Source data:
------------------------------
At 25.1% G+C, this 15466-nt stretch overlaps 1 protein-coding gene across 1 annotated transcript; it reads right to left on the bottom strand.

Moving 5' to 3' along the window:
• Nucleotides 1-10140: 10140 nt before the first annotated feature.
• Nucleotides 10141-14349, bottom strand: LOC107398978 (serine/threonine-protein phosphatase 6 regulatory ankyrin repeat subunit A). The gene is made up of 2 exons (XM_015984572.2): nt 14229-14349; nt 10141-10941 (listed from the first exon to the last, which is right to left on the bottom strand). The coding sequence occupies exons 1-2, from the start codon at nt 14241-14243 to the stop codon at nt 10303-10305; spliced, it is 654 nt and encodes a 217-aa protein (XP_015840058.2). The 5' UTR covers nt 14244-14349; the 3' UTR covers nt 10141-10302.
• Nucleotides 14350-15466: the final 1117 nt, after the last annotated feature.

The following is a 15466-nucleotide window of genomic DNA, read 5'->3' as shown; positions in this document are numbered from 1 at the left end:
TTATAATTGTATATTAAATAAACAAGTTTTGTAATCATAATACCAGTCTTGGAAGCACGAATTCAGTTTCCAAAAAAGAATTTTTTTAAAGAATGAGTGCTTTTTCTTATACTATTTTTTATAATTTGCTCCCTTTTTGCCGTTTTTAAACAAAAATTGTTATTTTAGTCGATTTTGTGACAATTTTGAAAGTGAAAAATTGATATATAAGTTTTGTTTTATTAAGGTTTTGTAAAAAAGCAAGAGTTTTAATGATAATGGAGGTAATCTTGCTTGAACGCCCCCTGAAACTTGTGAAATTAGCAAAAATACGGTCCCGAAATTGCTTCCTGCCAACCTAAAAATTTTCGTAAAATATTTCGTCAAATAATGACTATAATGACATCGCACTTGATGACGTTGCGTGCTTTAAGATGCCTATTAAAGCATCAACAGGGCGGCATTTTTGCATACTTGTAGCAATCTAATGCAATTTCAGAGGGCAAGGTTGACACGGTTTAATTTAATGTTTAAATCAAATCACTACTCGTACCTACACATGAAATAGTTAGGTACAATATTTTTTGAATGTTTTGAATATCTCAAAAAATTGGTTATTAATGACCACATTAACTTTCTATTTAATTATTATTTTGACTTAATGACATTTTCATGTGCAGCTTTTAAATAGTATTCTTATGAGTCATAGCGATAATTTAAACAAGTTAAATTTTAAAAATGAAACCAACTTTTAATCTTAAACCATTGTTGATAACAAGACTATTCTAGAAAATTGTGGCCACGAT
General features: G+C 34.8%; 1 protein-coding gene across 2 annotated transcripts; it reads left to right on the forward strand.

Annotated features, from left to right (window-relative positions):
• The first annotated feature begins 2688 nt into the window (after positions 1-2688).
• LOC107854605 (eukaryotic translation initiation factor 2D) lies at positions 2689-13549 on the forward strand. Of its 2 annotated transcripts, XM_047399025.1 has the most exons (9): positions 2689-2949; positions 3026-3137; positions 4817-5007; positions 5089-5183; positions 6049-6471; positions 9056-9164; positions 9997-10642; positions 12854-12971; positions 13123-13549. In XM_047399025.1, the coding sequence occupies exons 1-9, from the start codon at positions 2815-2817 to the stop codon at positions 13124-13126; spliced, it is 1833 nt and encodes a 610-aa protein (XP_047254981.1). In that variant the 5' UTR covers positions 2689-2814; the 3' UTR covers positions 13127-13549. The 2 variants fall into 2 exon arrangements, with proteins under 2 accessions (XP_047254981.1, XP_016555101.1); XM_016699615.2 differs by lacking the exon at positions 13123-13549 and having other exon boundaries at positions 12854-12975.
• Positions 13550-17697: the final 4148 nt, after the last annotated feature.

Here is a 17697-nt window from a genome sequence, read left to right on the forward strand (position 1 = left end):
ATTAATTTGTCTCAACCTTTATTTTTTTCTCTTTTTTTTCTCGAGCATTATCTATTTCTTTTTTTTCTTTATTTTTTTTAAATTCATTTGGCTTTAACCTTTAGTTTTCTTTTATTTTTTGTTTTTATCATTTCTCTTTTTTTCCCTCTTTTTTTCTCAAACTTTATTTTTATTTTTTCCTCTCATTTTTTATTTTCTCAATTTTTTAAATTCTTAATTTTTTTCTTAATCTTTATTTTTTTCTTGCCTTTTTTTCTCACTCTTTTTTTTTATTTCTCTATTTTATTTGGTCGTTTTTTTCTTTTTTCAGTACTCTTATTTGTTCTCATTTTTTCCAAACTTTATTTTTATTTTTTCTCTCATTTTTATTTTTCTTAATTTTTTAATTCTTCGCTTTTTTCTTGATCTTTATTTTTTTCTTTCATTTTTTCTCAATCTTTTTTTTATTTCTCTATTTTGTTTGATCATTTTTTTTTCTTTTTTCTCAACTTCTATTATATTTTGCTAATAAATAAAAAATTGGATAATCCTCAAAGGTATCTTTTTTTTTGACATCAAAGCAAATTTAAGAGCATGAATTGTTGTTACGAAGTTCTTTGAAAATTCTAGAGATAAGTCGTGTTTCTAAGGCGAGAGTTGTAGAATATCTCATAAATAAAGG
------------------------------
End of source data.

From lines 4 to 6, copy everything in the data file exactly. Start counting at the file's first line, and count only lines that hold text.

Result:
• Nucleotides 10141-14349, bottom strand: LOC107398978 (serine/threonine-protein phosphatase 6 regulatory ankyrin repeat subunit A). The gene is made up of 2 exons (XM_015984572.2): nt 14229-14349; nt 10141-10941 (listed from the first exon to the last, which is right to left on the bottom strand). The coding sequence occupies exons 1-2, from the start codon at nt 14241-14243 to the stop codon at nt 10303-10305; spliced, it is 654 nt and encodes a 217-aa protein (XP_015840058.2). The 5' UTR covers nt 14244-14349; the 3' UTR covers nt 10141-10302.
• Nucleotides 14350-15466: the final 1117 nt, after the last annotated feature.

The following is a 15466-nucleotide window of genomic DNA, read 5'->3' as shown; positions in this document are numbered from 1 at the left end: